So continuing on, there is no magic caliber, but certainly a round which efficiently transfers this energy is better than one which penetrates and carries a portion of the energy potential outside the body. What's more, a larger wound cavity, means there is more forgiveness in shot placement. I am here to tell you that picking the location of the vena cava and placing a shot through it to get the target to bleed out, or getting a round right through the heart on a moving target is not that easy. So efficient rounds creating larger wound cavities are of course better concerning forgiveness on shot placement. The wounds in the picture are obviously not ideal placement to begin with. We can continue tearing this or that down, but the bottom line is that hitting a vital organ on a moving target with a pistol is not the easiest task. Given that most police shootings involve 4-5 rounds shot some 7 feet away, I have yet to see where the 19 round or 16 round capacity is real world need.

Dee @ 4/16/2016 10:18 PM

In trauma, I see a few guys come in with 9mm chest wounds who are talking and even bragging. I see .40 chest wounds which much of the time come in more or less severely impaired. The .45 is not popular so I see far less, but those I see are pretty much incapacitated to the point of loss of consciousness, or in and out to the point they are not lucid. You can use your ballistic gel argument if you like, you can spout about bonded 9mm rounds, pretending that .40 and .45 are not also using this technology, and I will defend your right to the death to do so. But, the proof is in the actual outcomes of shootings. Oh, I must tell you that when I defend to my death your right to speak, I will not be doing it with a 9mm. I shoot well and I have never shot a course twice in any shoot qualification I have ever attended. However, given that I more likely than not only have 4-5 chances to place my shots to stop someone from killing me, I prefer to get every advantage I can take.

TraumaRN @ 4/23/2016 4:17 PM

I also work as an ER/Trauma nurse in a trauma center in a violent California city. I see on average one GSW per shift. Interestingly, I almost always see ball ammo being used (mostly gang related activity) and very rarely see expanding ammunition of any type. I have not, and the Trauma surgeons I work with have correlated (we spend a lot of time talking in CT), noticed a difference in the lethality of various calibers of handgun ammo. Shot placement is the only consistent factor in terms of the difficulty or success of resuscitating the patient and keeping them alive long enough to get them into surgery. In fairness, the victims who were subjected to good shot placement never get onto my trauma bed because they die on the scene. My combat experience as a Hospital Corpsman also seems to support this. I've treated casualties who sustained rifle rounds through the torso who were stabilized with a simple needle decompression. I've seen handgun wounds through the torso where the patient decompensated and crashed in seconds. In my opinion, shot placement is everything. There's no reliable way to place a single round through someone's chest and be certain you hit something vital. Most chest GSWs just need a chest tube and an ICU admission. If you want to be sure you put someone down quickly you need to place MULTIPLE rounds into a vital area in rapid succession. There simply isn't time to evaluate the effectiveness of the rounds you just fired. You get your answer when the threat stops moving forward.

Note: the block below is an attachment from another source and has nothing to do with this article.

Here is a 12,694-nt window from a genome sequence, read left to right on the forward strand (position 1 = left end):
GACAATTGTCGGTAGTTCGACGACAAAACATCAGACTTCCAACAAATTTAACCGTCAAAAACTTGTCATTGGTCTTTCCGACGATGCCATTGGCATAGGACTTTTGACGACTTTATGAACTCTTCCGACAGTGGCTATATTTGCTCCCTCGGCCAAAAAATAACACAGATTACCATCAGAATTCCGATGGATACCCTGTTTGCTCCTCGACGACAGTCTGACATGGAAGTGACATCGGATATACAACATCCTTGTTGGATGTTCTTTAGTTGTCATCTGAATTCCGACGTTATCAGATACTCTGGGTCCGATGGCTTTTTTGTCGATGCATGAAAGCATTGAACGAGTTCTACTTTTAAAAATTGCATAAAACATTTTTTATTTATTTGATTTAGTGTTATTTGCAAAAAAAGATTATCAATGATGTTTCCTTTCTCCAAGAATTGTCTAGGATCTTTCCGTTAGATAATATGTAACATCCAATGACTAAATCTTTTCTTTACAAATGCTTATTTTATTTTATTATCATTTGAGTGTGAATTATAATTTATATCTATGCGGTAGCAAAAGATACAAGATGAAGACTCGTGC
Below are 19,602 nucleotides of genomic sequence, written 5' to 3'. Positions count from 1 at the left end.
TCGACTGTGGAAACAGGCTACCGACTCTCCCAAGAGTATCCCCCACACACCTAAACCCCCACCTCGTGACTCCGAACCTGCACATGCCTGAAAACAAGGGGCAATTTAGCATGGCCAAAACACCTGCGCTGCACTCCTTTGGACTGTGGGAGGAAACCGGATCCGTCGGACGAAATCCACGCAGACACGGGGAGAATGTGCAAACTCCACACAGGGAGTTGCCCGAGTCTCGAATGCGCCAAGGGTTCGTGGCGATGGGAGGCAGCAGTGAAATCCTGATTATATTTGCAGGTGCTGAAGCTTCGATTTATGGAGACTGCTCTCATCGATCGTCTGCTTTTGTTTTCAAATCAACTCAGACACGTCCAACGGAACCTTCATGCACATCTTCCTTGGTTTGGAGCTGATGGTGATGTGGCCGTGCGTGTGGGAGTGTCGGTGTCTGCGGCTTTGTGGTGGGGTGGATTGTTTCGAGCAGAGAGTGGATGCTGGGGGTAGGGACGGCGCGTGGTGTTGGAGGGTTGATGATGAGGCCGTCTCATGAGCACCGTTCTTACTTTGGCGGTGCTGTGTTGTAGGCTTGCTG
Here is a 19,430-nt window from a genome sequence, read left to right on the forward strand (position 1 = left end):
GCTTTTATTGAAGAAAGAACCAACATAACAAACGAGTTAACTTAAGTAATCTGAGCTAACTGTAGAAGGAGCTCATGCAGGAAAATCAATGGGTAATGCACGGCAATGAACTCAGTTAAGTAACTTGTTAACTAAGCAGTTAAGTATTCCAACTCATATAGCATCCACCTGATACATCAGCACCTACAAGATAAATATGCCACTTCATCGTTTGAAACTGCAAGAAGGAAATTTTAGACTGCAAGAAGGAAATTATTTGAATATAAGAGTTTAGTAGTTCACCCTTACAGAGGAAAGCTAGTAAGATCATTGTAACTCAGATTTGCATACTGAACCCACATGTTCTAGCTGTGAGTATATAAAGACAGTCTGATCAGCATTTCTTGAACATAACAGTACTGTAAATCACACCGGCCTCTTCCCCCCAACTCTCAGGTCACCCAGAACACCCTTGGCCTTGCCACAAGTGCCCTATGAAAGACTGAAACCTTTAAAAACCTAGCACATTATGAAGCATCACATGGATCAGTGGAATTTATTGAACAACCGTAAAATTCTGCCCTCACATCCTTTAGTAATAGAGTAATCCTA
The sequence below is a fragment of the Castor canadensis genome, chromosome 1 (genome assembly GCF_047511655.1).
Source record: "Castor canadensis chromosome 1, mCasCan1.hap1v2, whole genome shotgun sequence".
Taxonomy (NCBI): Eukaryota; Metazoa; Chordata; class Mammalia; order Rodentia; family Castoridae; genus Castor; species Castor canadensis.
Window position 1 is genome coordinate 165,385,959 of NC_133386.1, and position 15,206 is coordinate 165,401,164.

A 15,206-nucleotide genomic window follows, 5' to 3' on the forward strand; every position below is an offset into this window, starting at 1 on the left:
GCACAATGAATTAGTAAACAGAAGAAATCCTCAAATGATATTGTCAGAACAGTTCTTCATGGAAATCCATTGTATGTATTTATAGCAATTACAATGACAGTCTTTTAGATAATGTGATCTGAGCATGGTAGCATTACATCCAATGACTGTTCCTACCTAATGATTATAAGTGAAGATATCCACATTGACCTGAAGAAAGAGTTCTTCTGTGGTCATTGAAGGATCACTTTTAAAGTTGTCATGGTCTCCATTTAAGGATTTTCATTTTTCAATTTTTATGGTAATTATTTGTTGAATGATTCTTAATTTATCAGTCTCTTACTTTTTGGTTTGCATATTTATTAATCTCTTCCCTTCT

The Army guy @ 5/8/2016 5:16 AM

It all comes down to shot placement, a 22 in the hands of an expert is more effective than a 357 in the hands of an amateur. Just keep practicing and any round will do if you also so well under stress

Robert Claus @ 5/21/2016 7:13 AM

War teaches us what works and what doesn't where people with capital letters behind their names and gelatin blocks cannot (no offense intended to the Author of this piece). The Filipino-American War 1899-1902 was the proving grounds for the .45acp. The Muslim (Moro) Warriors in the Philippines were the equivalent of a zombie on meth. They wrapped themselves with wire and leather to limit bleeding and were drugged out of their minds before attacking. One such warrior was shot 33 times before a .45acp went in one ear and out the other killing him. War is the ulitmate "proving ground" of any weapon. As far as the 9mm goes. It was developed as a sub machinegun round where multiple hits would kill. I'm old enough to remember why the Fed stopped using it. Slightly built women were having their hands fractured from the recoil of the .45. The Fed has suffered from amnesia in the past, just like when they were going to decommission the .50 cal. Then came the Iraq War.

Michael @ 5/22/2016 1:06 AM

If you really want Policemen to stop bad guys as quick as possible, then they should be carrying a 12 gauge shotgun, 18 inch barrel loaded with 00 buckshot. They would have to carry it in their hands or on a strap on the shoulder for quick response. For home defense, the same thing, or even better, a Thompson submachine gun with the .45ACP. Whatever the handgun bullet, you gotta hird them alot and hard. I was a Morgue Orderly in 1969, 20 years old, when they brought in a man who had been shot dead by his wife. The bullet was a .22LR and she only fired once, to the heart from 19 feet away. I will always remember the look of surprise on the dead mans face.

Lawrence craft @ 5/22/2016 5:31 AM

I believe it is shoot placement yes. I also believe in multiply shots no matter 9mm or 40cal. I really believe something is being overlooked from a environment point of view. A 40cal will penatrate a car door where a 9mm round(most of the time) will not. I have seen gelatin mentioned but no bone incorporated into the gel with in my mind is not the same as a human body. I think I'll stick with the 40cal.